×
ADVERTISEMENT
ADVERTISEMENT
ADVERTISEMENT

Job cuts in Tata Steel's UK operations inevitable, says CEO Narendran

Tata Steel owns the UK's largest steelworks of 3 million tonne per annum (MTPA) at Port Talbot in South Wales, employs around 8,000 people across all its operations in that country.
Last Updated : 02 June 2024, 05:58 IST
Last Updated : 02 June 2024, 05:58 IST

Follow Us :

Comments

New Delhi: Loss of jobs for around 2,500 workers at Tata Steel's operations in the UK, which are in a transition phase, is 'inevitable', the company's CEO T V Narendran said.

Fear of job losses has attracted criticism of the workers' unions and they are continuously protesting against the company in the UK.

India-based Tata Steel owns the UK's largest steelworks of 3 million tonne per annum (MTPA) at Port Talbot in South Wales, employs around 8,000 people across all its operations in that country.

As part of its decarbonisation plan, the company is shifting to low-emission electric arc furnace (EAF) process from the blast furnace (BF) route which is nearing its end of life cycle.

Narendran said the transition to EAF with the UK government aid will make the company competitive in terms of reduced production cost, and also help in reduction of 5 million tonnes of Co2 per year.

"But all this involves 2,500 job losses and that is what the unions obviously are not happy with. And that's a conversation going on with the unions to how can we do it in a smooth as possible way. It is inevitable," he said.

In September 2023, Tata Steel and the UK government agreed on a joint investment plan of 1.25 billion pounds to execute decarbonisation plans at Port Talbot steel making facility in Britain.

Of the 1.25 billion pounds, 500 million pounds was provided by the UK government.

Sharing the updates on the UK operations, Narendran further said the coke ovens were already closed in March. One blast furnace will close in June because it is operationally struggling, and the second blast furnace will close in September for reasons of asset quality as well as for reasons of financial bleed.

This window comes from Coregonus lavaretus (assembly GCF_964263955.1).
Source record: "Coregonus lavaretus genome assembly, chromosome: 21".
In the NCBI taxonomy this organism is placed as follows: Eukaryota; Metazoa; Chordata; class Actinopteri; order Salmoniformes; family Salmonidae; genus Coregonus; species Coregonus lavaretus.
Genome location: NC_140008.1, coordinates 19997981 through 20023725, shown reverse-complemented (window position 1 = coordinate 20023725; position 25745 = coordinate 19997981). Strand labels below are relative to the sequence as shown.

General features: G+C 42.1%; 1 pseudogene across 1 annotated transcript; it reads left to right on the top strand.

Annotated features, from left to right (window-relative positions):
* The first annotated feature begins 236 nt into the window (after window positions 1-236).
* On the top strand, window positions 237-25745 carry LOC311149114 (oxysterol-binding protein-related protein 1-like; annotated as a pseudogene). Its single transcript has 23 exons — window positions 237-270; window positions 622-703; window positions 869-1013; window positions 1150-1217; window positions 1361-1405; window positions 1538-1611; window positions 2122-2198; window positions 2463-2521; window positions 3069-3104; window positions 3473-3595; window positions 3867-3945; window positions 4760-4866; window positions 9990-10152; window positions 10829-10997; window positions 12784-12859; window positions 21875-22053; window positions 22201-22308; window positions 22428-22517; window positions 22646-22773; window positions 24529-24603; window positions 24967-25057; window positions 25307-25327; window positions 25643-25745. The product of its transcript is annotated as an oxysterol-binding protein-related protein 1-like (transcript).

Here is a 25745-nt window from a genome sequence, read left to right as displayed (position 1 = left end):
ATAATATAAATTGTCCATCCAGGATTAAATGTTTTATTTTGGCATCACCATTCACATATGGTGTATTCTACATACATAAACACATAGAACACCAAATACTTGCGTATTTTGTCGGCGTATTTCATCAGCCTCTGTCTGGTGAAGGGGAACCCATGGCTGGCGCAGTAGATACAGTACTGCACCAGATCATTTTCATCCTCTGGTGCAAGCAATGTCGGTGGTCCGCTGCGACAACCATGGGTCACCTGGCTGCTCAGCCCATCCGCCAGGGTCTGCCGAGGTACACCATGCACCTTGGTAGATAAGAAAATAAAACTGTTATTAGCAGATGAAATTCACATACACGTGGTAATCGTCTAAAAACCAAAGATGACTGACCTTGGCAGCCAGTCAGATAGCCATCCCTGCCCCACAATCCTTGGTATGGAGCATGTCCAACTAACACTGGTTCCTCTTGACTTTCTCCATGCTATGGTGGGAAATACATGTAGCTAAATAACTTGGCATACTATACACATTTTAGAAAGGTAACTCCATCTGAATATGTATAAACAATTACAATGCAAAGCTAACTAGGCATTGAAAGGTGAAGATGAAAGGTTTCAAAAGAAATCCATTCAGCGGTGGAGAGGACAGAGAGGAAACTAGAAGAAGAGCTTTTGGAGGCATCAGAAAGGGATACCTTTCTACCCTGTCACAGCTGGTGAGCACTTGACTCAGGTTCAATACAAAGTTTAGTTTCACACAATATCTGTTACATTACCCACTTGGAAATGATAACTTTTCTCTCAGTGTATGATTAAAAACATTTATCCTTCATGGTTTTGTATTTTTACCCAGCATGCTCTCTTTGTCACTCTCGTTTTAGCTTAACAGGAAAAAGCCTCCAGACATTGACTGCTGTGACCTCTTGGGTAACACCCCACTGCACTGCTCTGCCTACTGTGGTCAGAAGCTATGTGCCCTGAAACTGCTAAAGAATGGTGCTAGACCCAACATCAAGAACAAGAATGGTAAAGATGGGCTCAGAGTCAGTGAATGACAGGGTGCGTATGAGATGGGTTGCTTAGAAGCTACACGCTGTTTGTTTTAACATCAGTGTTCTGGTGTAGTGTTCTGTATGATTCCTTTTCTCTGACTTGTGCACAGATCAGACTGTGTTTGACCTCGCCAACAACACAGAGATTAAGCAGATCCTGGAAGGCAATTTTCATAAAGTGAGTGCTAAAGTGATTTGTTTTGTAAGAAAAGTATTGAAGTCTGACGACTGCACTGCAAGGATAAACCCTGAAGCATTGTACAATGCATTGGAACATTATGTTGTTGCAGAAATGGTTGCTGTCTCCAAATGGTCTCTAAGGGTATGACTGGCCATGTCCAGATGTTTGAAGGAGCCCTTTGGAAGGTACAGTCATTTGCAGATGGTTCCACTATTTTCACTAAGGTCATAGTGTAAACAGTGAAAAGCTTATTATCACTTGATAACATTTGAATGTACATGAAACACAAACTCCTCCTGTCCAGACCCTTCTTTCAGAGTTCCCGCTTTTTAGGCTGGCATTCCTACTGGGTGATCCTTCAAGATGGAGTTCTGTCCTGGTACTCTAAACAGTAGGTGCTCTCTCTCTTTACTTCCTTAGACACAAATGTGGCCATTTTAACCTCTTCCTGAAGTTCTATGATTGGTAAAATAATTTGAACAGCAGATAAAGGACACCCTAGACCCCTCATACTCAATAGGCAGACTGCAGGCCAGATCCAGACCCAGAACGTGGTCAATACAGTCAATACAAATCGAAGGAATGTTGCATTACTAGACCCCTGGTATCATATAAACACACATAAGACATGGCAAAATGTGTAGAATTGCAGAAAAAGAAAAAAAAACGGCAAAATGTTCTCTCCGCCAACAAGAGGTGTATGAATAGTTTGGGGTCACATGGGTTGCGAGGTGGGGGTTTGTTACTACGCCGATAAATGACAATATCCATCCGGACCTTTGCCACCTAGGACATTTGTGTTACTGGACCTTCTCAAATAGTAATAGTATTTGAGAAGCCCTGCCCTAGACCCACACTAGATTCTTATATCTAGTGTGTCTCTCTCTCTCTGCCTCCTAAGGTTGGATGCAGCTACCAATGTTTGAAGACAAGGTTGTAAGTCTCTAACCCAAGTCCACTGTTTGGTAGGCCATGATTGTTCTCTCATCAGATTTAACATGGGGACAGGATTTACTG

"We want to transition to EAF production because the UK has a lot of steel scrap. It is one of the few countries which is a big exporter of steel scrap. So, it makes sense to use scrap available in the UK to make steel in the UK to sell to customers in the UK, as compared to importing iron ore and coal from all over the world," said T V Narendran

"Making steel through EAF process will make Tata Steel competitive by at least USD 150 a tonne. So, the UK business, which has traditionally lost money for the company, can become EBITDA positive and cash neutral once completion of this transition," he said.

Tata Steel aims to complete decarbonisation journey at its plant in the UK in next three years, the CEO had earlier said.

Annual revenues from the UK business were 2,706 million pounds and EBITDA loss stood at 364 million pounds. For the January-March quarter, revenues were 647 million pounds and EBITDA loss stood at 34 million pounds.

Tata Steel on Wednesday reported a 64.59 per cent decline in its consolidated net profit at Rs 554.56 crore for the January-March quarter of 2023-24 on lower realisations and expenses on certain exceptional items.

The steel major had posted a profit of Rs 1,566.24 crore in the year-ago period.

ADVERTISEMENT
Published 02 June 2024, 05:58 IST

Follow us on :

Follow Us

ADVERTISEMENT
ADVERTISEMENT